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(dead air, because the dialer is ahead of the rep.)
Inside Sales Rep: “Hello uh….Mrs. Sal…Salzibar…um…Saldibar”
(no time to get the name right.)
Inside Sales Rep: “Okay, Mrs. Saldibar. How are you today?”
(poor guy is still being told to start with that line.)
Inside Sales Rep: “We have people in your area to provide estimates on windows and other home improvements and…”
(Rattled off like a third grade book report.)
Me: “No thanks. We recently had our windows redone. Can you please remove my name from your database?”
(I ask nicely because, irritating as it is, I know their world and their pain.)
Inside Sales Rep: click.
(Oh, alright then.)
Here’s what I believe is wrong, having worked for a call center software company and headed up inside sales for a number of years. First of all, the center is using a dialer (which they all do) which presents calls at a break neck pace, without giving the rep time to compose himself, let alone get a slightly tricky name correct. Furthermore, these reps are in and out the revolving door because they receive about 30 minutes of training and are harnessed, like plow horses, to their headsets and, lo and behold, here come the calls. And, if they are working for a telemarketing company, they may have almost zero knowledge of the product they are hawking.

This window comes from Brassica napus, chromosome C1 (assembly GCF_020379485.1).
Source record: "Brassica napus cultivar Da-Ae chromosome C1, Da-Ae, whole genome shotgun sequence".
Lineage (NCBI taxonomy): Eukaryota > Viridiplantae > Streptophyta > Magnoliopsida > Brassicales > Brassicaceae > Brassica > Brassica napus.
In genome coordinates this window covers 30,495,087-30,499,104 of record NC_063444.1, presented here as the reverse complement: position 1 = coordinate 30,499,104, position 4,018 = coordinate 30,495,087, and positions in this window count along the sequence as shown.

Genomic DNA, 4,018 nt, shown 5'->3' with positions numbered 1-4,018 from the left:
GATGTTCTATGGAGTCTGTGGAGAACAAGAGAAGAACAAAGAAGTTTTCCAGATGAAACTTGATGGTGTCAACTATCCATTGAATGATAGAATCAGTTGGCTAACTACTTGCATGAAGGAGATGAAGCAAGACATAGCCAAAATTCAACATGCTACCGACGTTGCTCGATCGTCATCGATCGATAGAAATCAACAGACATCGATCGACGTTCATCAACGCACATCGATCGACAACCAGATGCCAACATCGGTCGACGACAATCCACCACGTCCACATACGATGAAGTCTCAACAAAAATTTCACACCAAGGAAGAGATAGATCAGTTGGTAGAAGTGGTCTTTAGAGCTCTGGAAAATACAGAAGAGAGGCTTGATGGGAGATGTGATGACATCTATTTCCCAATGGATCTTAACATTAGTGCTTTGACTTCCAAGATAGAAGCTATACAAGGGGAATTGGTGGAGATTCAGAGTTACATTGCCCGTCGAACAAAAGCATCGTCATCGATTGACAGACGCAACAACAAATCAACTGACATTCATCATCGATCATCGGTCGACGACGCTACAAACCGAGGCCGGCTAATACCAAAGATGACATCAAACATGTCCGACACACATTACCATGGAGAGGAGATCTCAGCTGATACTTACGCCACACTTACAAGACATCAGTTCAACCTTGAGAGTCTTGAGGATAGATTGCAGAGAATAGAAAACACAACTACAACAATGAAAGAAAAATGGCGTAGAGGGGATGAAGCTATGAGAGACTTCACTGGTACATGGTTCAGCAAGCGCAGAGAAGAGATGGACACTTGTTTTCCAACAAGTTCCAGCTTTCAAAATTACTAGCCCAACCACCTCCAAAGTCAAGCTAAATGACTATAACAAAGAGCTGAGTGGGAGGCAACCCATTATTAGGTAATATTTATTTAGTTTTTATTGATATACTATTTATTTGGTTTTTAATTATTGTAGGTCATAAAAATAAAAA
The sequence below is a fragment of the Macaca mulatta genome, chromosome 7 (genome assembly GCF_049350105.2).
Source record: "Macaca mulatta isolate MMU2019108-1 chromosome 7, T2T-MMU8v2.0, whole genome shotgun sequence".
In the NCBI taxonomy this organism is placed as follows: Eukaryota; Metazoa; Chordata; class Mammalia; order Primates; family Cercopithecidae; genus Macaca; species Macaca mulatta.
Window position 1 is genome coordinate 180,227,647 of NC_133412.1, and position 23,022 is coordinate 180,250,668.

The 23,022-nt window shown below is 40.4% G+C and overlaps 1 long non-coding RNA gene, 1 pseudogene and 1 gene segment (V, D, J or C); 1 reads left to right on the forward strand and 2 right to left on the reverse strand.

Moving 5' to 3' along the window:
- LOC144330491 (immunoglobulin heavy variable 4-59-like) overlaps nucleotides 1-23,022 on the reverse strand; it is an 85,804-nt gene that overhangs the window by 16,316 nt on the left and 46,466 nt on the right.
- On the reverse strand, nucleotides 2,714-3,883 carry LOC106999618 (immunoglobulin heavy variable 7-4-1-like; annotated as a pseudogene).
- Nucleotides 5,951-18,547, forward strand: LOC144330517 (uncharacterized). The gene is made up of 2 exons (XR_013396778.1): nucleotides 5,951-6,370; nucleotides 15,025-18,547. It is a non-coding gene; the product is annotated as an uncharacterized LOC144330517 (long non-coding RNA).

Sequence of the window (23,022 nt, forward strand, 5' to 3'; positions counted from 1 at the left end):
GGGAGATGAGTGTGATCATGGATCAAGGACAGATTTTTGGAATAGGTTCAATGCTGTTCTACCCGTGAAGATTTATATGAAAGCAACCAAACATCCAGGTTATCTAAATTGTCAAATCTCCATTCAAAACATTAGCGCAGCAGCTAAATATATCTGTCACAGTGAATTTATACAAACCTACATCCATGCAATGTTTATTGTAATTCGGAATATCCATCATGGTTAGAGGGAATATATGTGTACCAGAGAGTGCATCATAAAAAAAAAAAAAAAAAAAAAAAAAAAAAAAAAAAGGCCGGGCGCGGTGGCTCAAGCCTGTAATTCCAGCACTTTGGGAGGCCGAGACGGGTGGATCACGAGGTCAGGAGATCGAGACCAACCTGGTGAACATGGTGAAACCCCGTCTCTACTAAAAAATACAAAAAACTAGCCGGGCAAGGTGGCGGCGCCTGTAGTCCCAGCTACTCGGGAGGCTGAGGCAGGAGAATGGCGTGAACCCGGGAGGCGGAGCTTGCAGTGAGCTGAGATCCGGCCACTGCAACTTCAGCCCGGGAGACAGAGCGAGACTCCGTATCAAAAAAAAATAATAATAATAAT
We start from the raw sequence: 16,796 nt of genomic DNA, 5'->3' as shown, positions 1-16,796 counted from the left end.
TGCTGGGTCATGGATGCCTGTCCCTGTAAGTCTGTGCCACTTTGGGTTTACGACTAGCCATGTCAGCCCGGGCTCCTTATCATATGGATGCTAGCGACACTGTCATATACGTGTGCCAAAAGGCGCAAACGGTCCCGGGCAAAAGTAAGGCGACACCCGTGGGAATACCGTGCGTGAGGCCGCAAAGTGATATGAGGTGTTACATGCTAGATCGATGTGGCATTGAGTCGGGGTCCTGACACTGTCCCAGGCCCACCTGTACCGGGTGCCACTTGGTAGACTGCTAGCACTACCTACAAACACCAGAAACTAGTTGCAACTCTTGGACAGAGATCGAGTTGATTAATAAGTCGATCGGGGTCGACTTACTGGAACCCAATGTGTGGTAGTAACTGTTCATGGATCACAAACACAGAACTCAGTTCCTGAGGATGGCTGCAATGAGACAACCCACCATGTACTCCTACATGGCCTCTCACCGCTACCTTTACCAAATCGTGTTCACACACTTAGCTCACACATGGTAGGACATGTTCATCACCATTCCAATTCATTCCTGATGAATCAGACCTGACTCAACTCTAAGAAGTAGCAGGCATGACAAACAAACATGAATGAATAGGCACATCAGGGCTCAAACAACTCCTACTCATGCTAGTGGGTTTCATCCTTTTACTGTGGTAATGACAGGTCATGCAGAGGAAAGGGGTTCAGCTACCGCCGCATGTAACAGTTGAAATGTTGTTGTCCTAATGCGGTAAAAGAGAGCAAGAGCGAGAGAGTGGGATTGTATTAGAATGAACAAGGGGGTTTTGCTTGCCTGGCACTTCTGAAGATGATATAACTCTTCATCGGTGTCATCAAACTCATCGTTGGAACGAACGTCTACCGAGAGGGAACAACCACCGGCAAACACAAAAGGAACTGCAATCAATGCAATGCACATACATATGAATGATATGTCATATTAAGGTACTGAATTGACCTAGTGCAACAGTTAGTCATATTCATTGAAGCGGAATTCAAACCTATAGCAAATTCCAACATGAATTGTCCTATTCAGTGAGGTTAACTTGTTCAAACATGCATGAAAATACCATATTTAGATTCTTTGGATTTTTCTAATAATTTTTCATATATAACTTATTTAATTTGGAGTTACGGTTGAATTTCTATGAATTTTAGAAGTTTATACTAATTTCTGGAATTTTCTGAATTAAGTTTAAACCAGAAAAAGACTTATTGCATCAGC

There is simply no “win” here for anyone and it’s hard to believe that this “cost efficiency” really pays out for anyone, at least not long term. I have worked with inside sales reps many times over the last twenty or so years and I do know that, while many may appear to have thick skin, they need a lot more support than one might think. Here are some fixes, whether you run a telemarketing firm or you have hired some folks to do your dialing:
1) Slow down the dialer. Or lower the rep’s quota. I know that this is a numbers game, but the rep who called me clearly had his finger on the trigger as soon as I had uttered my “fine”. There is a race to answer as many calls as possible. Bad sales tactic.
2) Treat them as humans, they will act like humans. Calls like the one I’ve shared hurt the rep, the prospect and the company brand. It’s not worth it. Far less people will “bite” with a robot on the end of the line. If it’s a few hours or a day, they need to get plugged into what is being sold and need to get their heads around what they’re being asked to sell. Frankly it’s good for your brand.
3) Listen up. Clearly if a manager had heard the exchange above the rep would have either been fired or given additional training. It was so over-the-top awful, it’s hard to believe anyone is listening. But someone is paying. Most agencies will be able to tap you into live calls periodically. If the reps are under your nose, shame on you if you’re not listening…